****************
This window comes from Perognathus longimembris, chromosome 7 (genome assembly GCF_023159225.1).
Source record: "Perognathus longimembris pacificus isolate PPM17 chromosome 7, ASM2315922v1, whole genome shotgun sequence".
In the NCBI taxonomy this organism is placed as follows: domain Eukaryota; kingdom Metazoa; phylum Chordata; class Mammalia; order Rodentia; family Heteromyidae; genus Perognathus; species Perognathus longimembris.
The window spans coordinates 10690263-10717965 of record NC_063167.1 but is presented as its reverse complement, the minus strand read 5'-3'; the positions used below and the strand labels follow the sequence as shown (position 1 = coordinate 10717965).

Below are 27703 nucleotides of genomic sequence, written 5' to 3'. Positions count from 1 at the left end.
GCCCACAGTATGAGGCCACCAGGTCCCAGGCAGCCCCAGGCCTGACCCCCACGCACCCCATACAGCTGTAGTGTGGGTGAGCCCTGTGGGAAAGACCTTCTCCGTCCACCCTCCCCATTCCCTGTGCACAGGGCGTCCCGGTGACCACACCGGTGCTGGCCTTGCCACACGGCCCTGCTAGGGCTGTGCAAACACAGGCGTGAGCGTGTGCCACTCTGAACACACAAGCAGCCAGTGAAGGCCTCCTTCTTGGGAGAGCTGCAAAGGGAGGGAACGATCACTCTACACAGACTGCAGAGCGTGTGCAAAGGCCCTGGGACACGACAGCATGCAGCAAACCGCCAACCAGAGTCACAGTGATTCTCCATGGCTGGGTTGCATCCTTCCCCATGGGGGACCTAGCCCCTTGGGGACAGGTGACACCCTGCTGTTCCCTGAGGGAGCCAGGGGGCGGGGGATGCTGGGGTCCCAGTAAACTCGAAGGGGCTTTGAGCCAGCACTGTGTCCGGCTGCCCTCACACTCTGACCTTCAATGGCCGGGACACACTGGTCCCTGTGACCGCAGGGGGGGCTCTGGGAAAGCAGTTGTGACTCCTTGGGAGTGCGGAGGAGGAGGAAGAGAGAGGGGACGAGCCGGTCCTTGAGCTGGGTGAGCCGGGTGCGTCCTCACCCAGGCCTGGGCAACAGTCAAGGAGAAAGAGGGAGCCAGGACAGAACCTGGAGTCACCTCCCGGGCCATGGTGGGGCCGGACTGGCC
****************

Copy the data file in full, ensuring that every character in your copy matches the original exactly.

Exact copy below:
This window comes from Perognathus longimembris, chromosome 7 (genome assembly GCF_023159225.1).
Source record: "Perognathus longimembris pacificus isolate PPM17 chromosome 7, ASM2315922v1, whole genome shotgun sequence".
In the NCBI taxonomy this organism is placed as follows: domain Eukaryota; kingdom Metazoa; phylum Chordata; class Mammalia; order Rodentia; family Heteromyidae; genus Perognathus; species Perognathus longimembris.
The window spans coordinates 10690263-10717965 of record NC_063167.1 but is presented as its reverse complement, the minus strand read 5'-3'; the positions used below and the strand labels follow the sequence as shown (position 1 = coordinate 10717965).

Below are 27703 nucleotides of genomic sequence, written 5' to 3'. Positions count from 1 at the left end.
GCCCACAGTATGAGGCCACCAGGTCCCAGGCAGCCCCAGGCCTGACCCCCACGCACCCCATACAGCTGTAGTGTGGGTGAGCCCTGTGGGAAAGACCTTCTCCGTCCACCCTCCCCATTCCCTGTGCACAGGGCGTCCCGGTGACCACACCGGTGCTGGCCTTGCCACACGGCCCTGCTAGGGCTGTGCAAACACAGGCGTGAGCGTGTGCCACTCTGAACACACAAGCAGCCAGTGAAGGCCTCCTTCTTGGGAGAGCTGCAAAGGGAGGGAACGATCACTCTACACAGACTGCAGAGCGTGTGCAAAGGCCCTGGGACACGACAGCATGCAGCAAACCGCCAACCAGAGTCACAGTGATTCTCCATGGCTGGGTTGCATCCTTCCCCATGGGGGACCTAGCCCCTTGGGGACAGGTGACACCCTGCTGTTCCCTGAGGGAGCCAGGGGGCGGGGGATGCTGGGGTCCCAGTAAACTCGAAGGGGCTTTGAGCCAGCACTGTGTCCGGCTGCCCTCACACTCTGACCTTCAATGGCCGGGACACACTGGTCCCTGTGACCGCAGGGGGGGCTCTGGGAAAGCAGTTGTGACTCCTTGGGAGTGCGGAGGAGGAGGAAGAGAGAGGGGACGAGCCGGTCCTTGAGCTGGGTGAGCCGGGTGCGTCCTCACCCAGGCCTGGGCAACAGTCAAGGAGAAAGAGGGAGCCAGGACAGAACCTGGAGTCACCTCCCGGGCCATGGTGGGGCCGGACTGGCC